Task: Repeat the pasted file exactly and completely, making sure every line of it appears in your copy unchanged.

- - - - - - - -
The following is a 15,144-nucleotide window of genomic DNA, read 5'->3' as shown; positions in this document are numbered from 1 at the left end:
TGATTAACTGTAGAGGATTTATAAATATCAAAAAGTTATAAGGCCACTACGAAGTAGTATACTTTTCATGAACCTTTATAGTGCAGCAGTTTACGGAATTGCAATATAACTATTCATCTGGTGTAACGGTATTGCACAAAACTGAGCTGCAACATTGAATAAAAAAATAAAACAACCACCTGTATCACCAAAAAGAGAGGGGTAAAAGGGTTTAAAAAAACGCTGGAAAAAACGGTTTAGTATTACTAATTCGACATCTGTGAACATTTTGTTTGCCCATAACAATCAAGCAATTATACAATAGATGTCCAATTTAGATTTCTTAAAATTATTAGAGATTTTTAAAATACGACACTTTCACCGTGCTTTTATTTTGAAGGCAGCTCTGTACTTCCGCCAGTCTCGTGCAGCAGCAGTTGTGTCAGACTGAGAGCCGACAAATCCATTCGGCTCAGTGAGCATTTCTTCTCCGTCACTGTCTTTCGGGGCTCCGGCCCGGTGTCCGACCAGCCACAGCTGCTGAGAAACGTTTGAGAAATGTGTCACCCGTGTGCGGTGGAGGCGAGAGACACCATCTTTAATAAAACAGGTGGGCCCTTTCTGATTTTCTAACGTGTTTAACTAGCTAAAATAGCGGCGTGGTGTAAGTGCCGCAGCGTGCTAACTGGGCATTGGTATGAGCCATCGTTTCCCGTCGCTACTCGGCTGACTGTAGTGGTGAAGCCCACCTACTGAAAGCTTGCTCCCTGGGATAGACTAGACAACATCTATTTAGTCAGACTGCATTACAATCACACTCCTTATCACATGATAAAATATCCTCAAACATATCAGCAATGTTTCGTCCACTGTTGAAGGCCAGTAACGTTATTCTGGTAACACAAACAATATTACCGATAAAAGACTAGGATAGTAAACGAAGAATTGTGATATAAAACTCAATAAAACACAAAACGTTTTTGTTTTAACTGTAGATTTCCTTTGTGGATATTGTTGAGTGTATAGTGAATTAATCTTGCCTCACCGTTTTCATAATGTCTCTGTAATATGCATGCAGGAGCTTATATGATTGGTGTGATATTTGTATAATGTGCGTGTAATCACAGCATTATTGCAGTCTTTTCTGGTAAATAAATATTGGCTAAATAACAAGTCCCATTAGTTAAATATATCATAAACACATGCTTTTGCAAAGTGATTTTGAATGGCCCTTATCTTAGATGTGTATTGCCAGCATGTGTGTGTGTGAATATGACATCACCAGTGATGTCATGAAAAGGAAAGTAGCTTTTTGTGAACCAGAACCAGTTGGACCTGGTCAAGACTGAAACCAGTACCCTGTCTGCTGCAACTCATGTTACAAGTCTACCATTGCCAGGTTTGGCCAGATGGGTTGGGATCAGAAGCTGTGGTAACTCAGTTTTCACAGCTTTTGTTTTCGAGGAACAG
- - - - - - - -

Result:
The following is a 15,144-nucleotide window of genomic DNA, read 5'->3' as shown; positions in this document are numbered from 1 at the left end:
TGATTAACTGTAGAGGATTTATAAATATCAAAAAGTTATAAGGCCACTACGAAGTAGTATACTTTTCATGAACCTTTATAGTGCAGCAGTTTACGGAATTGCAATATAACTATTCATCTGGTGTAACGGTATTGCACAAAACTGAGCTGCAACATTGAATAAAAAAATAAAACAACCACCTGTATCACCAAAAAGAGAGGGGTAAAAGGGTTTAAAAAAACGCTGGAAAAAACGGTTTAGTATTACTAATTCGACATCTGTGAACATTTTGTTTGCCCATAACAATCAAGCAATTATACAATAGATGTCCAATTTAGATTTCTTAAAATTATTAGAGATTTTTAAAATACGACACTTTCACCGTGCTTTTATTTTGAAGGCAGCTCTGTACTTCCGCCAGTCTCGTGCAGCAGCAGTTGTGTCAGACTGAGAGCCGACAAATCCATTCGGCTCAGTGAGCATTTCTTCTCCGTCACTGTCTTTCGGGGCTCCGGCCCGGTGTCCGACCAGCCACAGCTGCTGAGAAACGTTTGAGAAATGTGTCACCCGTGTGCGGTGGAGGCGAGAGACACCATCTTTAATAAAACAGGTGGGCCCTTTCTGATTTTCTAACGTGTTTAACTAGCTAAAATAGCGGCGTGGTGTAAGTGCCGCAGCGTGCTAACTGGGCATTGGTATGAGCCATCGTTTCCCGTCGCTACTCGGCTGACTGTAGTGGTGAAGCCCACCTACTGAAAGCTTGCTCCCTGGGATAGACTAGACAACATCTATTTAGTCAGACTGCATTACAATCACACTCCTTATCACATGATAAAATATCCTCAAACATATCAGCAATGTTTCGTCCACTGTTGAAGGCCAGTAACGTTATTCTGGTAACACAAACAATATTACCGATAAAAGACTAGGATAGTAAACGAAGAATTGTGATATAAAACTCAATAAAACACAAAACGTTTTTGTTTTAACTGTAGATTTCCTTTGTGGATATTGTTGAGTGTATAGTGAATTAATCTTGCCTCACCGTTTTCATAATGTCTCTGTAATATGCATGCAGGAGCTTATATGATTGGTGTGATATTTGTATAATGTGCGTGTAATCACAGCATTATTGCAGTCTTTTCTGGTAAATAAATATTGGCTAAATAACAAGTCCCATTAGTTAAATATATCATAAACACATGCTTTTGCAAAGTGATTTTGAATGGCCCTTATCTTAGATGTGTATTGCCAGCATGTGTGTGTGTGAATATGACATCACCAGTGATGTCATGAAAAGGAAAGTAGCTTTTTGTGAACCAGAACCAGTTGGACCTGGTCAAGACTGAAACCAGTACCCTGTCTGCTGCAACTCATGTTACAAGTCTACCATTGCCAGGTTTGGCCAGATGGGTTGGGATCAGAAGCTGTGGTAACTCAGTTTTCACAGCTTTTGTTTTCGAGGAACAG